Before whiny tenants and annoyed freelance reporters who probably are just upset that they can’t afford New Orleans as easily as they’d expected complain about the local rental market, they should consider these numbers. Here’s an example with a property uptown:

    A double shotgun owner occupied plus rental half in Carrollton priced around $350-400,000. That means the property owner needs to generate (let’s go with the low end) $3,500 per month as a base number. That same property is going to require payment of another $250 per month or so in property taxes to the city. The owner’s mortgage will require flood, homeowner’s, and liability insurance which likely comes out to another $300 or so per month. That owner shall then have to fork out another $50 for pest control, another $100 or so for termites and such, another $50 or so for lawn and landscaping maintenance, and likely a further $250 or so each month in general maintenance and repairs.

    Now, before covering marketing of the apartment, damage from tenants, times when it’s vacant because tenants just decided to leave after their semester ended or once they realised New Orleans has black folks, the basic amount that landlord has to cover each month for this ‘basic apartment’ is $4,500. You can’t be in business to lose money, so at least try to get half that back and your minimum rent you can charge for half your home is $2,750 per month.

    Find those prices being charged in Carrollton. You won’t. In fact, this same apartment actually is rented for $1,500 per month WITH all utilities (water, sewerage, trash, electricity, gas, internet, satellite) included. That makes the effective ‘rent’ portion of what the tenants pay each month around $900 which means they’re only paying 1/3 of what the national real estate market says they should be paying.

    Yes, it’s expensive to live here, but reality is reality.

    As you’ve pointed out, it’s not an ‘easy’ 24-hour eviction process here. It can take up to a month, and the bad part is that if it comes down to that point, you can be sure that the landlord will be out a month if not 2 or 3 in rent by that point, that he’ll have to spend many times that renovating and repairing the mess he’ll be left with, and that the apartment shall sit empty in the meantime.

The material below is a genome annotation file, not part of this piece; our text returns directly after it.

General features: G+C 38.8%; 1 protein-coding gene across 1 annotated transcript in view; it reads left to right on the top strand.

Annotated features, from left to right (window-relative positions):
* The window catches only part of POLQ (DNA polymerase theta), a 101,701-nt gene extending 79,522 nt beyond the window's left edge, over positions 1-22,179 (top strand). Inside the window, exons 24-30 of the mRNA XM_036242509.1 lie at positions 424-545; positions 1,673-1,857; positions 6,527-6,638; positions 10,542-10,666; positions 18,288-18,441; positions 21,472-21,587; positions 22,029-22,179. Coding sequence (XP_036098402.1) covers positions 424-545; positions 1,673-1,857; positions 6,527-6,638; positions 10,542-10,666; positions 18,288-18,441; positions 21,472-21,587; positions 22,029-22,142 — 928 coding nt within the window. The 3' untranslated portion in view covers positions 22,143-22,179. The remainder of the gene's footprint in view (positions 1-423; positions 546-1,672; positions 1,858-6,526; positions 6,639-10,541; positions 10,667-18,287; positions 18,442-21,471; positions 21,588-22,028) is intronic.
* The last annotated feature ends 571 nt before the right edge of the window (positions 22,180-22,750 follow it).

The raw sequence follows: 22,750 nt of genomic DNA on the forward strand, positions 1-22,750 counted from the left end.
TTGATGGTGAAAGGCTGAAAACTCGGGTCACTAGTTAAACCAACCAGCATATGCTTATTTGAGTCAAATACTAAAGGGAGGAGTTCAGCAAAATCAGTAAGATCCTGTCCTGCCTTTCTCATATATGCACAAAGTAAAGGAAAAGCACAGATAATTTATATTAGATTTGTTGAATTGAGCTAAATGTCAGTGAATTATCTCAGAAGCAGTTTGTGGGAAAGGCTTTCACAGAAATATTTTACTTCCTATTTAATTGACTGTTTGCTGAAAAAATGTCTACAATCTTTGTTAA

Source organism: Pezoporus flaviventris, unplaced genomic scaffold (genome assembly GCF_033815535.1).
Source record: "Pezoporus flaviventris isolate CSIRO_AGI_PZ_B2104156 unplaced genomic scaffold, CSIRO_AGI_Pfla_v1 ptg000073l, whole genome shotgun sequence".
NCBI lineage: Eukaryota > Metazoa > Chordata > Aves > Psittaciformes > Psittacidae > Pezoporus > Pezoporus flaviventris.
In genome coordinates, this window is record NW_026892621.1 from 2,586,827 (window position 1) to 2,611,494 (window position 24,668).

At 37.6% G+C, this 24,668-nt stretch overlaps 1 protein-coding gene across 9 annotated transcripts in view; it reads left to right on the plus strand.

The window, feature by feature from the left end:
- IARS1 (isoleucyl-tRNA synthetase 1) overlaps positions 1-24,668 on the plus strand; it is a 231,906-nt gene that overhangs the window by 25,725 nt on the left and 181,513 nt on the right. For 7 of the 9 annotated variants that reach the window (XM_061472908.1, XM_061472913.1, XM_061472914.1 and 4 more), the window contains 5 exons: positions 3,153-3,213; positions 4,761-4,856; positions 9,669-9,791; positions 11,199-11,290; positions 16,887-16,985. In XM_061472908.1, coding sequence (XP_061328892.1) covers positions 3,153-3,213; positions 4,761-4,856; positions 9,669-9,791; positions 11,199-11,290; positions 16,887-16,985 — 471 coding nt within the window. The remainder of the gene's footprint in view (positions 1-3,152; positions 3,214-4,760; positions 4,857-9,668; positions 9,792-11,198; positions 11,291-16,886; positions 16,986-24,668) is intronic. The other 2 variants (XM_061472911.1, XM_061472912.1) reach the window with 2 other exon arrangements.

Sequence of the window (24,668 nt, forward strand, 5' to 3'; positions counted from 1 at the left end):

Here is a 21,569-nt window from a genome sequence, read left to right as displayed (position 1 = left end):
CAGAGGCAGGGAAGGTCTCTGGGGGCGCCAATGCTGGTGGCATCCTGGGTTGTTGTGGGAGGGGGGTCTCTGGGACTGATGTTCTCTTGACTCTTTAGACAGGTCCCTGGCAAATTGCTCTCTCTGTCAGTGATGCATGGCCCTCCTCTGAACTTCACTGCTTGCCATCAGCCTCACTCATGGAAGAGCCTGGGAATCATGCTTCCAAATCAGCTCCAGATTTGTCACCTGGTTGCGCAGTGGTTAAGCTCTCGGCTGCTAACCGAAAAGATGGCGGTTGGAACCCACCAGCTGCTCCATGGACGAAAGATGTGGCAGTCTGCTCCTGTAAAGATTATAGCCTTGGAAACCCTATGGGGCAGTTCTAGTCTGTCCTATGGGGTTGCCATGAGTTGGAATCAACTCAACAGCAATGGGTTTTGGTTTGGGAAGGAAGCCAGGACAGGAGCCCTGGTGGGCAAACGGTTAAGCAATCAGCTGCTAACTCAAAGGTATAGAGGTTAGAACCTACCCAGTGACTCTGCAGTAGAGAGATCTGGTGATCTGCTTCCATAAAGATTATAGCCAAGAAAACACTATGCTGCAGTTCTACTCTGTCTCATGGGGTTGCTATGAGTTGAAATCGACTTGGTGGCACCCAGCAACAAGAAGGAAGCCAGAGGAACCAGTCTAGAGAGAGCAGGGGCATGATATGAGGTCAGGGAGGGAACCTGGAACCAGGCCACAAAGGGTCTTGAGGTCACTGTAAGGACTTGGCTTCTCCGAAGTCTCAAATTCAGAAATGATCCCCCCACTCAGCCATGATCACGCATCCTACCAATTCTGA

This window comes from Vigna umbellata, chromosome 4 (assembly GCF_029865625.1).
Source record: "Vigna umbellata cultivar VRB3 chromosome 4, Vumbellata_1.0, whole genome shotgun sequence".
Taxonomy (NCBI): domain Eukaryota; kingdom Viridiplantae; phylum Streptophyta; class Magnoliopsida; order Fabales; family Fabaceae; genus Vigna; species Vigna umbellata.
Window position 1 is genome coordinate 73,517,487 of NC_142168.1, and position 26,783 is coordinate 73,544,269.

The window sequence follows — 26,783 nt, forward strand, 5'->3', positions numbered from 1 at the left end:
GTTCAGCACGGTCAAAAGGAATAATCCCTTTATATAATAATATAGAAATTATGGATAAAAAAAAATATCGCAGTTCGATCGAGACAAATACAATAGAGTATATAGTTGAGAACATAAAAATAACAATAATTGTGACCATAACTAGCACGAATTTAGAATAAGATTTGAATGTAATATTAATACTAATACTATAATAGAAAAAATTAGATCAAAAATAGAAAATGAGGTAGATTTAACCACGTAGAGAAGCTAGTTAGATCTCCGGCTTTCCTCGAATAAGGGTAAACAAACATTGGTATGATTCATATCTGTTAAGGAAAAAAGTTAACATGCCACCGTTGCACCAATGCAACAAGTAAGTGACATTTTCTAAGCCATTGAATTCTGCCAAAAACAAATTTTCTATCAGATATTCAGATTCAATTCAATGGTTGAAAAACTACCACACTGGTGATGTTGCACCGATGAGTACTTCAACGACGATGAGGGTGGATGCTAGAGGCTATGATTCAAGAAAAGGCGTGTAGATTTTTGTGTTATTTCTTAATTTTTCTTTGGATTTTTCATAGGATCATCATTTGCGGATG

Landlords don’t have it that easy here. The rental market here is very tight. Generally if you don’t get your place rented on a 12-month lease for June 1, it’ll sit empty all summer. If you’re lucky, you may be able to rent it for September 1 to some law student who didn’t do his homework and showed up a week before his semester thinking he’d have the pick of places to live. If not, it’ll likely sit empty till the end of December. And even then, you’ve basically got the chance to get a 6 month tenant in January, and if not, you’ll be without income again until the June-to-June cycle comes around again.

    No matter how long evictions take, no matter how long it takes to rent a place out, and no matter how long a landlord gives his tenant to catch up before finally booting him, that landlords monthly costs for that unit never quit coming in. The idea that it should be made even more difficult for landlords to get rid of problem tenants is an insult not only to those who provide housing far cheaper than it should be here, but is an insult to basic intellect as proponents of such tenant protections are asking for untenable irrealities.

    There’s always more to every story and when it comes to this one, the parts that have been left out far outweigh what’s been included.

  10. There used to be a Tenant-Landlord Relations person in the Mayor’s Office at City Hall who could answer questions about repairs, evictions, leases and various things. It would be nice if that were again available. The Times-Picayune articles were so poorly researched and so filled with errors in fact, that, while there are villains in this story, from the TP coverage you can not pinpoint them. And, no useful or workable solutions were offered. Actually, the judges at City Court and their staffs, plus the clerk’s and constable’s offices, are very knowledgeable. Have patience: government workers have hard, tiring jobs and they get grumpy like the rest of us. Tenants should always show up if they get a notice to go to court. The judge will be sure they are heard. They may not always win, but they will be heard. And, the judges really try to strike a balance when rights are in conflict. The most broken part of the system is actually code enforcement — decrepit buildings have no place in our neighborhoods. New Orleans is still a city of renters, and they deserve better from their city government.